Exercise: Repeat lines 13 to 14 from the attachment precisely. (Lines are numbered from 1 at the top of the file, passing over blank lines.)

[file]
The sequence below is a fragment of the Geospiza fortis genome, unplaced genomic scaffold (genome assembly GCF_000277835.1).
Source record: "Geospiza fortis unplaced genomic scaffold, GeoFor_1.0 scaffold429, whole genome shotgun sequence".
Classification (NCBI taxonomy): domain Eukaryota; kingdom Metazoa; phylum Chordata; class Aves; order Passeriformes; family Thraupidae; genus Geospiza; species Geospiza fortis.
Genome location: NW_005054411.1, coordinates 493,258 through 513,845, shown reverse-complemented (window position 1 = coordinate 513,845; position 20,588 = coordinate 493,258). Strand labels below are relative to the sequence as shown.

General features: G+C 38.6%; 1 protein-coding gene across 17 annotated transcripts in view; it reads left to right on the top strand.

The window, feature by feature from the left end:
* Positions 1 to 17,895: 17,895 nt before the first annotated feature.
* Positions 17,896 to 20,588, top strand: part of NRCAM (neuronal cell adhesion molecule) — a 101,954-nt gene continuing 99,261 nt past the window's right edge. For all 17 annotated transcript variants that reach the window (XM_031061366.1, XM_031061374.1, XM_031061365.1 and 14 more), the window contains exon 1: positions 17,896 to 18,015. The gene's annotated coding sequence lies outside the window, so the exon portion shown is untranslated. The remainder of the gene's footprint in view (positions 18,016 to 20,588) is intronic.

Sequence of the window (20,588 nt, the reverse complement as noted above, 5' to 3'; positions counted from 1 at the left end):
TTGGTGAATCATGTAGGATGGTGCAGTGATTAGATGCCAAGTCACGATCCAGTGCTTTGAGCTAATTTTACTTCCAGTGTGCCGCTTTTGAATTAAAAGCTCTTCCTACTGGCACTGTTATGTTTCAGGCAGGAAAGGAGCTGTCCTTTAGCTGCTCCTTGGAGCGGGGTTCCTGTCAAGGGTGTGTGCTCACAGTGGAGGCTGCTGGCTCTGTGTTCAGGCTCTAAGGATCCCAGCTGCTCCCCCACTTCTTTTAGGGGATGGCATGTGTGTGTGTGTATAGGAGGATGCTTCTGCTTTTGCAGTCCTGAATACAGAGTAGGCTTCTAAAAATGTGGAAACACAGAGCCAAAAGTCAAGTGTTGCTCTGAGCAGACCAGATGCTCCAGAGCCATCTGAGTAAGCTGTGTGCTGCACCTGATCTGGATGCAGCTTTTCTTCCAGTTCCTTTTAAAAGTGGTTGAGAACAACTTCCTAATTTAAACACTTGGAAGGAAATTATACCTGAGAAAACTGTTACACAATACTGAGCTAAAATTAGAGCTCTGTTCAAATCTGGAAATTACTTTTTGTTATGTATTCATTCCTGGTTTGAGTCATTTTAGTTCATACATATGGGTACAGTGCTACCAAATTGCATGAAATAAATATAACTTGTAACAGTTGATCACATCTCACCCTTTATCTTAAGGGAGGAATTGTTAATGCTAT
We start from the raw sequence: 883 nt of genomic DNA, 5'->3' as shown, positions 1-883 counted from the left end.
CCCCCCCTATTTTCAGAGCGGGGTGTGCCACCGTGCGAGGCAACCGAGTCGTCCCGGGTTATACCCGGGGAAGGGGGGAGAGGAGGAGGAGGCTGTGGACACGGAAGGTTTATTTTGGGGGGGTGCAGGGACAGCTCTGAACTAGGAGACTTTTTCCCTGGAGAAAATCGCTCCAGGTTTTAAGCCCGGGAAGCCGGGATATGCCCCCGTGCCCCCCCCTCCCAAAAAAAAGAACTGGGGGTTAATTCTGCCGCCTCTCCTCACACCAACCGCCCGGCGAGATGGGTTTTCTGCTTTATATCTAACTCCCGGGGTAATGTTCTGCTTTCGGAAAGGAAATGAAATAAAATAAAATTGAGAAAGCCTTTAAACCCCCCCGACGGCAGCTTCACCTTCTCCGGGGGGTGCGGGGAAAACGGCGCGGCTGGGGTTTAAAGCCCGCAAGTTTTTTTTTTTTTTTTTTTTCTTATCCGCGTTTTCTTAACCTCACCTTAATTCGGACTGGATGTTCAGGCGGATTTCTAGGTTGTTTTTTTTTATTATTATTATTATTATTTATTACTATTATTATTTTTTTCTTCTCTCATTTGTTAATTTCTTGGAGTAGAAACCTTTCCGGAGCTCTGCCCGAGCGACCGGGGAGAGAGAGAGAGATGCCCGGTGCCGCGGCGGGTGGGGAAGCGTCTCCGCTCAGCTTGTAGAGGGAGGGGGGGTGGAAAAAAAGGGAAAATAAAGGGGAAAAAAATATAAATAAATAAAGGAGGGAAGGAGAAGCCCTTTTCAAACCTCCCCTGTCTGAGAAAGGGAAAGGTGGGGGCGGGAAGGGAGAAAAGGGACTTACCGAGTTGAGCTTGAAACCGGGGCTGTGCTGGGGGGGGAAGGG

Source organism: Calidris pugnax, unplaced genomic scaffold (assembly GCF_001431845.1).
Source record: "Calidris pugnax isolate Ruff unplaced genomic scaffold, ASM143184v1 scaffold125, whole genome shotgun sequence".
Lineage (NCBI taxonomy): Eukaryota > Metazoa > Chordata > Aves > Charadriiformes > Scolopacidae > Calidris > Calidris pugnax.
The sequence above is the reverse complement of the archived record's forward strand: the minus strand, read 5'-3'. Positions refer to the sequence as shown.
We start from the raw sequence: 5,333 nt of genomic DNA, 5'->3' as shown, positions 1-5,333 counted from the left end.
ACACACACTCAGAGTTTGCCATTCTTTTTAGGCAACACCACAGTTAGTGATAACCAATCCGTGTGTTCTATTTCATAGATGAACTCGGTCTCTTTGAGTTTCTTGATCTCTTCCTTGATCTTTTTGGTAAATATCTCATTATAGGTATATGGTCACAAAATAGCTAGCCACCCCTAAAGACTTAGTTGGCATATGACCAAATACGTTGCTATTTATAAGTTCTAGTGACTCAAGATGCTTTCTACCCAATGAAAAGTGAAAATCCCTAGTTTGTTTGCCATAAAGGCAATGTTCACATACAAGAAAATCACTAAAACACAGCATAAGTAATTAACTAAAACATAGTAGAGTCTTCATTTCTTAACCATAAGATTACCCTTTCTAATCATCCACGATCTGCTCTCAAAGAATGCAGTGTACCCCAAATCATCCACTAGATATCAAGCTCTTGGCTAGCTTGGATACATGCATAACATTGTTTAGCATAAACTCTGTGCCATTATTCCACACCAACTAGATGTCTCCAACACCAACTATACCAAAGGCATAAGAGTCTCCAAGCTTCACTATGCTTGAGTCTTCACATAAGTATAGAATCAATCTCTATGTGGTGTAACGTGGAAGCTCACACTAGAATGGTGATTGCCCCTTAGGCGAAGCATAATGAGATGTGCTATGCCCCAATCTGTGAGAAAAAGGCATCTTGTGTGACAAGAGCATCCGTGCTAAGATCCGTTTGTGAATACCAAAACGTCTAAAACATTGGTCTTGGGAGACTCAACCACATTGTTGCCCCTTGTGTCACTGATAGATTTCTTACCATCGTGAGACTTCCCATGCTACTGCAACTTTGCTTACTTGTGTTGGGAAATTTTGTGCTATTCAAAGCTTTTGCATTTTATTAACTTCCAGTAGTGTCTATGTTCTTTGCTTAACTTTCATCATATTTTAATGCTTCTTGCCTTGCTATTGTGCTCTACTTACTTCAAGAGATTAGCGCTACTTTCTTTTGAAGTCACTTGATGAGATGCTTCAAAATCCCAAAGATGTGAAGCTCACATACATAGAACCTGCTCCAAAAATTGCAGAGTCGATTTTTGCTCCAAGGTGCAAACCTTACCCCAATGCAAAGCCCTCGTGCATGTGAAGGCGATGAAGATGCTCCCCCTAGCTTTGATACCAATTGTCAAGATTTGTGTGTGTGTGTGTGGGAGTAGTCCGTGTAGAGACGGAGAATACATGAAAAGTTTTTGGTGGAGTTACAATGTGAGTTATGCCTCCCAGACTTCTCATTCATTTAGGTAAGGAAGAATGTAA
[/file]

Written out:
Source organism: Calidris pugnax, unplaced genomic scaffold (assembly GCF_001431845.1).
Source record: "Calidris pugnax isolate Ruff unplaced genomic scaffold, ASM143184v1 scaffold125, whole genome shotgun sequence".